Media Strategy: Stock Analysis through the Press
There are fundamentals, technical analyses, charts, graphs, and endless numbers, figures and statistics. But the fact is, stock prices don't always react the way they should according to all of these things. The press, and how the company handles the press, has a big impact on share price, at least in the short-term.
In addition to all the charts and graphs, before making a decision to buy a stock, it's a good idea to review what has been said about the company in the press. Search through newspaper articles on the Internet, press releases, blogs, market letters and anything else that may say something about your prospective purchase. Most companies will include on their web sites a set of links to articles about them (at least the positive ones). Companies will also typically maintain all press releases they have issued on the site as well.
A company that has a good internal press office will more often be a better bet than one which does not, simply because they tend to be proactive to bad press, and they take steps to keep their name in front of the public. They issue press releases periodically to keep investors informed about new programs. Take a look at the company's web site, and look for a link that says "press", "press room," or "media". This is where all of those links will be held. If the company puts out a press release only once or twice a year, they probably do not have an active public relations department, and they are not well equipped to promote their image. Image is just as important as fundamentals when investing in a stock, especially for day trading or intra-day trading.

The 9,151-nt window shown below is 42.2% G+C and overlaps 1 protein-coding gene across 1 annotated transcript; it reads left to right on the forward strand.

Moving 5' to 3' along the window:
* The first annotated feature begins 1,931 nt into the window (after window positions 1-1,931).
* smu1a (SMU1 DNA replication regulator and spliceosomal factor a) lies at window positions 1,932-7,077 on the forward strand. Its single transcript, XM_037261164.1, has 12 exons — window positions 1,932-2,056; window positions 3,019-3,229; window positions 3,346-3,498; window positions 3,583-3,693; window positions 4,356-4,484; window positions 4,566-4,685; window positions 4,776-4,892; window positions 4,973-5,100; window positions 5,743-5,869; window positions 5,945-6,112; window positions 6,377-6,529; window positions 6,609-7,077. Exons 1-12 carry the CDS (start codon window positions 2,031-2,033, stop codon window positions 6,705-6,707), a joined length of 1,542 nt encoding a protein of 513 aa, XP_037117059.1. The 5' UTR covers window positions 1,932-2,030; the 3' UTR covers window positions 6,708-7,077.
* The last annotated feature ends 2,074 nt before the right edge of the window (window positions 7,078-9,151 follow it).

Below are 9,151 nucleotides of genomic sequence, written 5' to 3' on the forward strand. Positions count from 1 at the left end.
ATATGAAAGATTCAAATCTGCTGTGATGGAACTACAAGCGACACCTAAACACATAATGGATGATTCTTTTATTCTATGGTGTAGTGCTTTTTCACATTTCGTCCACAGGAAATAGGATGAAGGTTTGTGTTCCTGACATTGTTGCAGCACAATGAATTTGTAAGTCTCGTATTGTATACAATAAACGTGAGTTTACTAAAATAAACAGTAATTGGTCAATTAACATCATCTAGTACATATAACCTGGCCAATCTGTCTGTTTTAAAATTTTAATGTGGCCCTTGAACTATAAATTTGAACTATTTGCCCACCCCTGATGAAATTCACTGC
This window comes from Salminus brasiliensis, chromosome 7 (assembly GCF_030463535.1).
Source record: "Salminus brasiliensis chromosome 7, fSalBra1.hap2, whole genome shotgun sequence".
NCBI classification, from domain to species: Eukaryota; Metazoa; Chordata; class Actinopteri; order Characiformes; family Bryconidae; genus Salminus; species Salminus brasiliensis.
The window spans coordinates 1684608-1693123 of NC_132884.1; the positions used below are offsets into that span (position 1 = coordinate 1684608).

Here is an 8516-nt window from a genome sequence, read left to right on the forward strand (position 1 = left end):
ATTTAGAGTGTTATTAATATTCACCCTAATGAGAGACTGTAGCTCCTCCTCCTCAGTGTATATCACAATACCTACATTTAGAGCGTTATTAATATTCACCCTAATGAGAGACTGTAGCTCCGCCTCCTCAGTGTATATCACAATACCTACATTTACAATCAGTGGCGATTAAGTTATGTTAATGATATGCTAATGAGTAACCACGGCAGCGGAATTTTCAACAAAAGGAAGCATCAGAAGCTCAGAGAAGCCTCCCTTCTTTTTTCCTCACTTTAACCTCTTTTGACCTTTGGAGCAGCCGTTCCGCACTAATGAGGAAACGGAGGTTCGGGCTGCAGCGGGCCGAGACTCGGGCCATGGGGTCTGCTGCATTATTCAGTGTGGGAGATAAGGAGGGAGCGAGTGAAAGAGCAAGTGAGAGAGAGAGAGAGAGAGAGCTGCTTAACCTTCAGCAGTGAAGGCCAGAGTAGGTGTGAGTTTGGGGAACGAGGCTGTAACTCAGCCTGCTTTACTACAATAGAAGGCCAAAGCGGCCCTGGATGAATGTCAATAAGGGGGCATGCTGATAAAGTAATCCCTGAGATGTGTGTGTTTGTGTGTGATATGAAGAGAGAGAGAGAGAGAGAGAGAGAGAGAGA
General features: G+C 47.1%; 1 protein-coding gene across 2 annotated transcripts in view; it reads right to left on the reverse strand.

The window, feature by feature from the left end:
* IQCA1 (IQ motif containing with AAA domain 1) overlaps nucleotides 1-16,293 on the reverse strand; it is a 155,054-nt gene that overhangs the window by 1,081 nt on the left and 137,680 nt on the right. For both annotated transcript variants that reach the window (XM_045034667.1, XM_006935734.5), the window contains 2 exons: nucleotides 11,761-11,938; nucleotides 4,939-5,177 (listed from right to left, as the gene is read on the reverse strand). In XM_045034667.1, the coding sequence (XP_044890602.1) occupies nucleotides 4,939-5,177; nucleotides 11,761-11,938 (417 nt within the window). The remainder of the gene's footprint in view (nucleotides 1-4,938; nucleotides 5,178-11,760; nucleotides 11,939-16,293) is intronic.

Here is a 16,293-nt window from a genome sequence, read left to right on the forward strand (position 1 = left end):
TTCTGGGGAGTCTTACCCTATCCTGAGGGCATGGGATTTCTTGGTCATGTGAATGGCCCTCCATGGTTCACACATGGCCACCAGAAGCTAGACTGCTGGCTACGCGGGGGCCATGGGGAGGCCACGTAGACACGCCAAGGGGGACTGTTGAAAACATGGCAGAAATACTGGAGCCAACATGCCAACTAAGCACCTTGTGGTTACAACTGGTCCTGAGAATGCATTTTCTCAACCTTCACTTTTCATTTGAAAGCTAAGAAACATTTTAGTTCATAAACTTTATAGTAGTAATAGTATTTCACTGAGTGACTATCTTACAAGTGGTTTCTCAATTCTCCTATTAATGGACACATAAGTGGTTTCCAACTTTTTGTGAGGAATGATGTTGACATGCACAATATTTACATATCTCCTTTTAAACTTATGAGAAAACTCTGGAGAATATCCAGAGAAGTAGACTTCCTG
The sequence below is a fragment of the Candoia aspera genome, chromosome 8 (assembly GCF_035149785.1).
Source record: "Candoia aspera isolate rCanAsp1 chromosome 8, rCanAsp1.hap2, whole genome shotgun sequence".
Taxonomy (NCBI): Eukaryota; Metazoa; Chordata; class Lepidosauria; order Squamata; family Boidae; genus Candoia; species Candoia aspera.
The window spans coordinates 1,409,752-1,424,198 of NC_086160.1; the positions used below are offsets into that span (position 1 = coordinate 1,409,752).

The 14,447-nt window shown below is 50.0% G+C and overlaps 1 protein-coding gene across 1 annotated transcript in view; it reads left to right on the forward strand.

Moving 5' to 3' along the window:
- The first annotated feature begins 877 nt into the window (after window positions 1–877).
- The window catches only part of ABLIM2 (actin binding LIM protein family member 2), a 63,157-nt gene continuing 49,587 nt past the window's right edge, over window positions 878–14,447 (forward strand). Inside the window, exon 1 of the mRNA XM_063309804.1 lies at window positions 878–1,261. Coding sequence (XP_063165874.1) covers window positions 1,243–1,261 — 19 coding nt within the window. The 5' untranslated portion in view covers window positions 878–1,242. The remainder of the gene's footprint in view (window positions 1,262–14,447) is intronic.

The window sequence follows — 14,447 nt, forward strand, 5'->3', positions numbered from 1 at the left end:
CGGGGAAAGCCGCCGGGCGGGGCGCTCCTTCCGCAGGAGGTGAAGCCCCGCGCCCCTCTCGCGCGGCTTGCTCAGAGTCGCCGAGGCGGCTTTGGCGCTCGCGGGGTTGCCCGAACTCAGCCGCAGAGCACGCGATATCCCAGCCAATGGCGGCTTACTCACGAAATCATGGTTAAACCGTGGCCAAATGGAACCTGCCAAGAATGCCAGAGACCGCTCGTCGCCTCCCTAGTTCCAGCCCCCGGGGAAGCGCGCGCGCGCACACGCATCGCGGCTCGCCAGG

Very often, share prices rise and fall based simply on media reports, and even rumors. Say for example, a magazine publishes a positive review of a new product. Share price may rise upon publication of the periodical. A good company will make good use of that positive review as well, perhaps issuing a press release about it, mentioning the fact in the quarterly report, or gaining permission to reprint the review in its promotional literature.
At the same time, if a prominent magazine publishes a bad review of the same product, share price may drop. The company's public relations office must then go into high gear, perhaps issuing a statement regarding inaccuracies, or encouraging other publications that may be more friendly to review the same product. The firm may hire a high-tech think tank or research firm to conduct an impartial review designed to counter the publication's review, and then publish the results.
All other things being equal, the company with an active media department or public relations department, or one which has spent money to engage a professional outside public relations firm, may be a better buy, at least in the short-term.
Information is for educational and informational purposes only and is not be interpreted as financial or legal advice. This does not represent a recommendation to buy, sell, or hold any security. Please consult your financial advisor.